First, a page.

Father Robert Drinan, SJ, the first priest ever elected to the U.S. Congress, died on Jan. 28 in Washington, D.C., where he had taught for many years at Georgetown University’s Law Center. He also had been dean of the law school at Boston College, another Jesuit institution.
In 1970 he challenged a 14-term Democratic Congressman in a Massachusetts primary in which the central issue was the war in Vietnam, not unlike today’s divisive debate over the war in Iraq. Father Drinan strongly opposed the war; his opponent supported it. Drinan won the primary, but the incumbent remained in the race as an Independent. There also was a Republican candidate.
Father Drinan won the three-way race by about 3,000 votes, and would almost certainly have remained in Congress for as long as he wished, except for the Vatican order in 1980 to withdraw from elective office. The order came after heavy pressure from politically conservative Catholics in the United States.
For their trouble they got Barney Frank as Father Drinan’s replacement. Frank is still in Congress and, with the Democratic victory in the November elections, is now head of the House of Representatives’ Financial Services Committee.
Although Father Drinan was 86 at the time of his death, he had continued to live a full and active life — as a professor of law at Georgetown, a much-in-demand lecturer, and the author of several books and many articles and columns. Indeed, he had been traveling the week before his death, contracted pneumonia and died of congestive heart failure at a local Washington hospital.
Father Drinan remained throughout his priestly life a tenacious advocate for the poor and the powerless, at home and abroad. He once called ending world hunger his “number one passion” (Mark Feeney, “Congressman-priest Drinan dies,” Boston Globe, 1/9/07).
In a personal tribute in The Washington Post (“Father Drinan, Model of Moral Tenacity,” 1/30/07), Colman McCarthy encapsulated Father Drinan’s sometimes complicated personality in a single sentence: “Bob Drinan had mastered the art of being professionally angry but personally gentle.”
That was, in fact, the Robert Drinan that I knew, first as a colleague at Boston College and then after he went to Congress and was later summarily ejected from it, not by the voters of the third district of Massachusetts but by a combination of ecclesiastical and political forces operating under cover of darkness — until the official edict came down.
That decision — so last-minute that the primary election had to be conducted by stickers because there was no time to print new ballots — hurt Father Drinan very deeply. But that is exactly what his critics wanted, of course. Such types derive enormous personal gratification from the shaming and humiliation of others. And even from their deaths.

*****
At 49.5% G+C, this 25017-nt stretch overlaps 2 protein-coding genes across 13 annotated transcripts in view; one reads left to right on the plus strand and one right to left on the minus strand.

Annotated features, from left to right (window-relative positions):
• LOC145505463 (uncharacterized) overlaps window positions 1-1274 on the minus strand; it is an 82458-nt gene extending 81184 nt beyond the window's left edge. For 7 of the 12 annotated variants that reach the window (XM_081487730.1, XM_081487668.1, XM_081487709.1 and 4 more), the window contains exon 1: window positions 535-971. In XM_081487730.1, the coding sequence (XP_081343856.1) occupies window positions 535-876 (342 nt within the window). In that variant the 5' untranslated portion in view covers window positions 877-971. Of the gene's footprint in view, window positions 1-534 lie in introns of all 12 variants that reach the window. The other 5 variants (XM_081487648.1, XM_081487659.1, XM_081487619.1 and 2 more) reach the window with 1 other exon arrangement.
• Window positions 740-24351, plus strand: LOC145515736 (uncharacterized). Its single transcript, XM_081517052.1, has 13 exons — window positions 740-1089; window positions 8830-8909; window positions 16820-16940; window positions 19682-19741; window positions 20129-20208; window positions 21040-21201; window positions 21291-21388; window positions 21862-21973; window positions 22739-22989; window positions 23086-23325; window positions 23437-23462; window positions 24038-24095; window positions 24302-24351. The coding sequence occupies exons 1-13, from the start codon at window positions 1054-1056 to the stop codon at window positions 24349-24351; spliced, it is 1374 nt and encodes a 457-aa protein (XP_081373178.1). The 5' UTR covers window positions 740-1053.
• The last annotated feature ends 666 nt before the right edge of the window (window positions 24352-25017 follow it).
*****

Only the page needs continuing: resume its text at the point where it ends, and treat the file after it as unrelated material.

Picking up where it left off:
Perhaps they have found something in the teaching of Jesus that grants them divine permission, even encouragement, to dance gleefully on the graves of their presumed adversaries. It may be in a part of the New Testament other than where Jesus talks about loving our enemies and doing good to those who hate us, or where he insists that we must forgive one another not seven times, but “seventy times seven,” that is, without limit.
Those self-appointed “defenders of the faith” were in striking contrast to Father Drinan himself, who was not at all immune from making serious mistakes but whose passion was centered always on the well-being of others, with no desire whatever to push his critics out of the church, much less into eternal hellfire.
When Father Drinan was confronted with the Vatican’s demand that he either relinquish his Congressional seat or resign from the priesthood, he said that it was “just unthinkable” that he leave the priesthood. He insisted that he was “proud and honored to be a priest and a Jesuit,” and expressed the hope that there would be other work for him to do, even more important than the work he was forced to leave.
At the time of Father Drinan’s dismissal from Congress, I wrote the following in my weekly column: “In accepting the directive with such docility and with such a strong reaffirmation of his priesthood and his commitment to the Society of Jesus, Father Drinan has effectively pulled the rug out from under the feet of those who have vilified him for years and have characterized him in such an unchristian manner.
“Bob Drinan acted in the end as he is and always was: a priest of complete integrity and a Catholic Christian of unchallengeable commitment and dedication to the Gospel and the mission of the church.”
I would not change a word of it today.
Father McBrien is a professor of theology at the University of Notre Dame.